Healthy Living

6 Healthy Reasons to Learn Another Language

You’ve probably always thought in the back of your head that it would be nice to learn a foreign language—even if it’s only for asking for directions to the best places to visit when traveling.

However, aside from being a good travel companion, a second or even third language has other benefits that can boost your brain health and even potentially help you earn more money. Here are the top six reasons you should stop delaying those language classes…

 

1. Gain Cognitive Benefits

According to a 2014 article in The Atlantic magazine, learning another language can unlock your abilities. For instance, the article liked developing language skills to improved mathematics and reading skills—and even to better concentration (the article notes multilingual people tend to score better on tests).

Amazingly, learning another language can help you avoid making typos, which the article referred to as “cognitive traps”. A big point is that adults who learn another language or two can help avoid cognitive decline leading into old age. The Atlantic noted those who spoke more than their mother tongue that develop dementia do so years later compared to those with only one mastered language.

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2. Boost Your Confidence

Many people hesitate to take on a new language because they think it may be too hard or they’ll end up embarrassed or failing. But even if you’re making small strides, you’ll be sure to impress yourself (and others) while you get ready to test out your new skills on the road.

You’ll also feel more confident when traveling because you’ll know the basic language skills needed to communicate and find help. Ever had someone ask you a question in broken English that you easily understood? You probably helped that person because they made an effort, even if their English isn’t perfect. The same is likely when it’s you speak another tongue.

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3. Maximize your Earning Potential

 Many jobs call for bilingual skills, and they usually pay well because fluently bilingual people in the U.S. are relatively uncommon. For instance, Scientific American claims that only 9-percent of adults in America can hold a conversation in two languages.

The school system in the U.S. might be partly to blame, as children don’t always learn a second language in elementary studies (although some schools are including this in their curriculums). Spanish is a popular language in the U.S. and there are many jobs available for those who can speak it as well as English, but there are also opportunities for those learning German, Mandarin, and Arabic.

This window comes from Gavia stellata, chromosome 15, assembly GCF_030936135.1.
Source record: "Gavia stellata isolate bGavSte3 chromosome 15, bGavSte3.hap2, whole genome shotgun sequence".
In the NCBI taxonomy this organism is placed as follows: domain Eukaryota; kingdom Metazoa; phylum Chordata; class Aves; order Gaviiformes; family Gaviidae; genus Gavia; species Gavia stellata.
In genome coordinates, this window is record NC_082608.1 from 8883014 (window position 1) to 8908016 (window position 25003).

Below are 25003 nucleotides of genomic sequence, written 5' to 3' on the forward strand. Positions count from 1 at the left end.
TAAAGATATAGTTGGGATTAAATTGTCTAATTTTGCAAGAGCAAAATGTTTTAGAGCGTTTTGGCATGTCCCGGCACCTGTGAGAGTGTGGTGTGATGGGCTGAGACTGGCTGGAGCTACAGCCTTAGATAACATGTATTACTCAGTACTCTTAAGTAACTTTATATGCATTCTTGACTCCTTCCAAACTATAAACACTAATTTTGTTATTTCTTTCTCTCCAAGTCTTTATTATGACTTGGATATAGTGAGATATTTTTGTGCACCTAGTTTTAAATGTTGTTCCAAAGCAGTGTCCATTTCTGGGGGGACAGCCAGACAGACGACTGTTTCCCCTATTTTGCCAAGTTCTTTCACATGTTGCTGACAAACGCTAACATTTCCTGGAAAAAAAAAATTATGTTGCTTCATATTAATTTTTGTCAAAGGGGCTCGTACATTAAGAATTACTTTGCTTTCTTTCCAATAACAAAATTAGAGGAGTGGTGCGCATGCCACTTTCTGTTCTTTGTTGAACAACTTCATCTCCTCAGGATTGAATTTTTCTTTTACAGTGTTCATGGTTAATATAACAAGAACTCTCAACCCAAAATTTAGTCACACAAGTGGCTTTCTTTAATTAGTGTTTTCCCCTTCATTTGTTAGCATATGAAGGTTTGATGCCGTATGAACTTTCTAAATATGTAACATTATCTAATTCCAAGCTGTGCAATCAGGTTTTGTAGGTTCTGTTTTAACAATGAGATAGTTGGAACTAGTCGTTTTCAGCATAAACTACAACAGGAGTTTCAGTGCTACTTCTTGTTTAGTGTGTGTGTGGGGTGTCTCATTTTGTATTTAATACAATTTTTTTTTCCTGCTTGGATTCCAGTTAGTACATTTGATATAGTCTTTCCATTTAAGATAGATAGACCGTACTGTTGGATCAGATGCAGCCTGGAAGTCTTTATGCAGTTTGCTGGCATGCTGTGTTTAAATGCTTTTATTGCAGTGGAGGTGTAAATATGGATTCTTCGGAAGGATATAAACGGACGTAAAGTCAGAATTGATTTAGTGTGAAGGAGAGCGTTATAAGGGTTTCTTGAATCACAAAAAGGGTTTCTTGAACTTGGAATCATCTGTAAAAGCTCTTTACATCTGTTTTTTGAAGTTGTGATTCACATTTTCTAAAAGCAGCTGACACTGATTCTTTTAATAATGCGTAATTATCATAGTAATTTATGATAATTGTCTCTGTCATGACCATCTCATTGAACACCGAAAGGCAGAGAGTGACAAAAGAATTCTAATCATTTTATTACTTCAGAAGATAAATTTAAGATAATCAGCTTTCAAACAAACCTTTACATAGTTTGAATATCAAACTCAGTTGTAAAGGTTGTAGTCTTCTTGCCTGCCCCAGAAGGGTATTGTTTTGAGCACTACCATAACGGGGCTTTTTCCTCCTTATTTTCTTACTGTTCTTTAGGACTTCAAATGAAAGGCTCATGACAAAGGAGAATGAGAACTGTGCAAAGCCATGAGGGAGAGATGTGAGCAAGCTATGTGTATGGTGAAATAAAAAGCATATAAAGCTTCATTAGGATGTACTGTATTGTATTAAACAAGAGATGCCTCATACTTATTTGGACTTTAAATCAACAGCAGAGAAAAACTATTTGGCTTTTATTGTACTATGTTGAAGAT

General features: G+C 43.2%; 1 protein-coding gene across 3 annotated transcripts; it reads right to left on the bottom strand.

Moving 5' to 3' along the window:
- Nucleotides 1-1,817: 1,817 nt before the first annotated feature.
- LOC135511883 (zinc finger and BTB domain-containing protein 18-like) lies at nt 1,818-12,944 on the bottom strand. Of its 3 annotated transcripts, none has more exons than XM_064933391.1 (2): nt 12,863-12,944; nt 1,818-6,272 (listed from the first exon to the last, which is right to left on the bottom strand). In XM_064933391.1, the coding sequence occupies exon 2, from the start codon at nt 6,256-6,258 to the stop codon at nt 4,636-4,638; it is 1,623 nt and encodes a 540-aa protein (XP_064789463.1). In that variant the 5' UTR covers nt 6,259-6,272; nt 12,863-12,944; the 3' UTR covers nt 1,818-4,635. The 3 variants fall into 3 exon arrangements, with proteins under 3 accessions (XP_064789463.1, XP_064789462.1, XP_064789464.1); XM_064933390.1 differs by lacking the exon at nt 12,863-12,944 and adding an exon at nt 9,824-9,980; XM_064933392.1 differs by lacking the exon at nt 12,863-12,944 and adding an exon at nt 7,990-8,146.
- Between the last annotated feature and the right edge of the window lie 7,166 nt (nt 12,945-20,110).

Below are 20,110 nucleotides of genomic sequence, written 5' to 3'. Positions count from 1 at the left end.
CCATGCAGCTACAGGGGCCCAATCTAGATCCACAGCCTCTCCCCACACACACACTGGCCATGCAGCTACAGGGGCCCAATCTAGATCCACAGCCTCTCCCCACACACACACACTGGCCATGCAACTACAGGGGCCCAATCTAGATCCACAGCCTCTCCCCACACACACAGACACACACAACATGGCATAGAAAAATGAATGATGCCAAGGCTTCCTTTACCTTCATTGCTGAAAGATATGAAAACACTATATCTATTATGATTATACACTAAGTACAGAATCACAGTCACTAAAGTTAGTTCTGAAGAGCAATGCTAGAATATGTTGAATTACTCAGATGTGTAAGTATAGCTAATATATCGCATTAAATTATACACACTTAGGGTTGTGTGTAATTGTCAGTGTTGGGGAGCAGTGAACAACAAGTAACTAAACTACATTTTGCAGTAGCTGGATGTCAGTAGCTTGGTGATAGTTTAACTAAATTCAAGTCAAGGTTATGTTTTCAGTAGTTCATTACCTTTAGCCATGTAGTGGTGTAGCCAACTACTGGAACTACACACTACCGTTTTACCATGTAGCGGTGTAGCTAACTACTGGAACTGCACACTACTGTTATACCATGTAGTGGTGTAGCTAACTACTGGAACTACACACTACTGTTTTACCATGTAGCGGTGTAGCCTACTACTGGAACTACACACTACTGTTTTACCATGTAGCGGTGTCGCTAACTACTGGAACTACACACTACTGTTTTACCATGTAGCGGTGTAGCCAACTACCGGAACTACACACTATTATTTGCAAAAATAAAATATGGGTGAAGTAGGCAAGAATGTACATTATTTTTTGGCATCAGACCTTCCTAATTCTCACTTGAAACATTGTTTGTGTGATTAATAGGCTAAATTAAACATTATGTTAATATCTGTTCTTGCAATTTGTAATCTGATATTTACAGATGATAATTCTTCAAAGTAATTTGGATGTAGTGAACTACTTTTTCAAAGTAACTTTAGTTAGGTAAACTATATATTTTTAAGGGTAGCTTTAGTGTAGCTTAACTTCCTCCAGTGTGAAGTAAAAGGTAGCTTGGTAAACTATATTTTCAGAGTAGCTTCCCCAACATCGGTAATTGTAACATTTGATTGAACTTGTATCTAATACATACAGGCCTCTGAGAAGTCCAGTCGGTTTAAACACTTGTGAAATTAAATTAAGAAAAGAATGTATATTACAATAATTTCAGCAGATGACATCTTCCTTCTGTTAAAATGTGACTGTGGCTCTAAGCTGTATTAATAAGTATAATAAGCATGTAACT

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4. Appreciate Culture

When you learn a new language, for context it helps to learn the culture of the area that you’ll be using the newly acquired verbal skills in. Not only will you be able to learn more about the area, it will open your eyes to new perspectives and things you may not have been aware of had you not spoken the new language.

Not only will you learn the customs, you’ll also be able to appreciate the local art and theatre to enhance your experience—whether you’re traveling or studying abroad. This understanding helps you learn more about yourself and your own cultural influences, some experts point out.

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5. Become More Creative

A 2013 Huffington Post blog notes that speaking another language is “an exercise in creativity”. You’ll have to train your mind to put together sentences in another language that is structured differently from your own, meaning you’ll have to think in more abstract ways.

The blog post notes that a study proved learning more languages enhanced planning, cognitive flexibility, and working memory abilities, “three pillars on which creativity is built”. Creativity can be boosted by an increase in cognitive functions according to a study, and we’ve already covered how learning another language can increase cognitive skills.

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6. Improve your Multitasking Skills

Those who speak more than one language often switch between them rapidly, especially in a job setting where they’re dealing with a variety of clients. The Daily Mail newspaper in the U.K. backs this up in a 2011 article, claiming that those who speak in different tongues “are constantly exercising their brains”.

The conventional thinking is that it’s easy to accidentally mix languages together while speaking, but the article dispels that by saying polyglots can focus on one language or another and rarely make a mistake. The Daily Mail articles states that this translates to other areas of life, allowing you to juggle more than one task without errors.

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